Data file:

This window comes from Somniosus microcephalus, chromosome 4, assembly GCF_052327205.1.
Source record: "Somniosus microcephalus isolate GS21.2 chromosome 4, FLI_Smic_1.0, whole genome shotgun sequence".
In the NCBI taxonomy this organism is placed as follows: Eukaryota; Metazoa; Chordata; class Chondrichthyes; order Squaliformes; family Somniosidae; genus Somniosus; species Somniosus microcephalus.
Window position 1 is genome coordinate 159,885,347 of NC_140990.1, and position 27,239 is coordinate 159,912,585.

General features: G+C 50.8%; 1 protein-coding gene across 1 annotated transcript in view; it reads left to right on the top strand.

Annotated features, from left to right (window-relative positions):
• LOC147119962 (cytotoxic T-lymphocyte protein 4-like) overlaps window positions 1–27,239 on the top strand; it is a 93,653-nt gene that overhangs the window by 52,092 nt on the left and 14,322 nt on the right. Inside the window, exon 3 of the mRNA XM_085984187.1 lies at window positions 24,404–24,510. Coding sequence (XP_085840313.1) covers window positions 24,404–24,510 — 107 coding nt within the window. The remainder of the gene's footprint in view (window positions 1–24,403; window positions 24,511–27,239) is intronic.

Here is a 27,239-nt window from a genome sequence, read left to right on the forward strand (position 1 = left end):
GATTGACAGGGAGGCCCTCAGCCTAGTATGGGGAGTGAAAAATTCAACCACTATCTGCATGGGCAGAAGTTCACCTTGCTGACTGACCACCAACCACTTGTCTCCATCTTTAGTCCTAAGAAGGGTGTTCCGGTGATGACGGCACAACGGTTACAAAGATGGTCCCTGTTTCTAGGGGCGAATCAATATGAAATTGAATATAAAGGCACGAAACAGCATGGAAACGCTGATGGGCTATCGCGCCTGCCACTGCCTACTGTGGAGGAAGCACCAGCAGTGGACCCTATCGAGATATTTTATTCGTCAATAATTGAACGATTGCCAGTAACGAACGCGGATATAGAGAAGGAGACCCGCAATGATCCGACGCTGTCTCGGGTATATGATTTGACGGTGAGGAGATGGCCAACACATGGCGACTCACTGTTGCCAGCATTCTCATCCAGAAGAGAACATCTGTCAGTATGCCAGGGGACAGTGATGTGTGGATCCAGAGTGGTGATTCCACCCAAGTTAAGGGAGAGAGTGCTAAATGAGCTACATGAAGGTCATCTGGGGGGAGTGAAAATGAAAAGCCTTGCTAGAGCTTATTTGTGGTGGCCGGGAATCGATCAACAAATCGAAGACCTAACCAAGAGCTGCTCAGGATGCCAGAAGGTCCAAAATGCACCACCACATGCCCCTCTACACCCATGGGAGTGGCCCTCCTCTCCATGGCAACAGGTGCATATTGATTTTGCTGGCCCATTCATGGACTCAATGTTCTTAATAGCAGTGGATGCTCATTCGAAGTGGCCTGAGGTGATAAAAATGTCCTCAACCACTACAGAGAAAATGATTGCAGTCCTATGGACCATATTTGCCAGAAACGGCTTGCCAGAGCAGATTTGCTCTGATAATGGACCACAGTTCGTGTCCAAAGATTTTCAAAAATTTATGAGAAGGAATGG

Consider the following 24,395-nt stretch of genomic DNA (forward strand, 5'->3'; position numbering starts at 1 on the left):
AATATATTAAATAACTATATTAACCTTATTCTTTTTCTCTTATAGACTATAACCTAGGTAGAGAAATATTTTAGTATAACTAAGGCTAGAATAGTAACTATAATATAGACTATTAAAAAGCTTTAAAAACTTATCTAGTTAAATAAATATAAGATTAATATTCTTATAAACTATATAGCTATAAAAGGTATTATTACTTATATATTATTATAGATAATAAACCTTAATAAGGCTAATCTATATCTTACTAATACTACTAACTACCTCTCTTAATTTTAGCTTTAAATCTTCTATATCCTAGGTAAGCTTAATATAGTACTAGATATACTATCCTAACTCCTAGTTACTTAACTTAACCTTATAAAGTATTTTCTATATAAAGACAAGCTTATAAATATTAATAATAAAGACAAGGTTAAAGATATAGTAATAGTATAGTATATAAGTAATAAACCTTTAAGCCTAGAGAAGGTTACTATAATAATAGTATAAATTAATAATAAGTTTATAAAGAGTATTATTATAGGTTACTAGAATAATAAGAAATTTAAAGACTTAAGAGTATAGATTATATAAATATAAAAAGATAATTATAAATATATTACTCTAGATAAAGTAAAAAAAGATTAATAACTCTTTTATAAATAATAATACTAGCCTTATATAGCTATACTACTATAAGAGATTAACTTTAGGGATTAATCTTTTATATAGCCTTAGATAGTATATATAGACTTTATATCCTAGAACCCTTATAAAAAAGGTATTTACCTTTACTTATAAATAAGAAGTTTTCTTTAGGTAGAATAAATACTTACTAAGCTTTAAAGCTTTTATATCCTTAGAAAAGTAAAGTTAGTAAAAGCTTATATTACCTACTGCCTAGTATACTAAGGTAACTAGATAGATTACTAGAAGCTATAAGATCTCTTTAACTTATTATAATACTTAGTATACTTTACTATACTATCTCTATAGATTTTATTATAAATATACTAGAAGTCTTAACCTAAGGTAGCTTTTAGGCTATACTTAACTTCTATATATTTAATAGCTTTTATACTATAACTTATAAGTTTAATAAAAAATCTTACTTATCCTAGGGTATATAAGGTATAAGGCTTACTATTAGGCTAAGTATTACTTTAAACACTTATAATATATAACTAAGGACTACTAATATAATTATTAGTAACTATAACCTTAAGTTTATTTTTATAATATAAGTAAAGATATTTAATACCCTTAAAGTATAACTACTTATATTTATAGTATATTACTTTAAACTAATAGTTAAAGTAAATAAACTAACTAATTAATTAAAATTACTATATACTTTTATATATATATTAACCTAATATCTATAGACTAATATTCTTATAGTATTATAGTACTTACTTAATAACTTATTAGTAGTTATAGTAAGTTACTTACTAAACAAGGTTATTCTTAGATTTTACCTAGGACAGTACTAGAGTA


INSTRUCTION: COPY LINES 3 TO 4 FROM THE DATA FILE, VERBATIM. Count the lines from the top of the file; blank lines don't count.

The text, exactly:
In the NCBI taxonomy this organism is placed as follows: Eukaryota; Metazoa; Chordata; class Chondrichthyes; order Squaliformes; family Somniosidae; genus Somniosus; species Somniosus microcephalus.
Window position 1 is genome coordinate 159,885,347 of NC_140990.1, and position 27,239 is coordinate 159,912,585.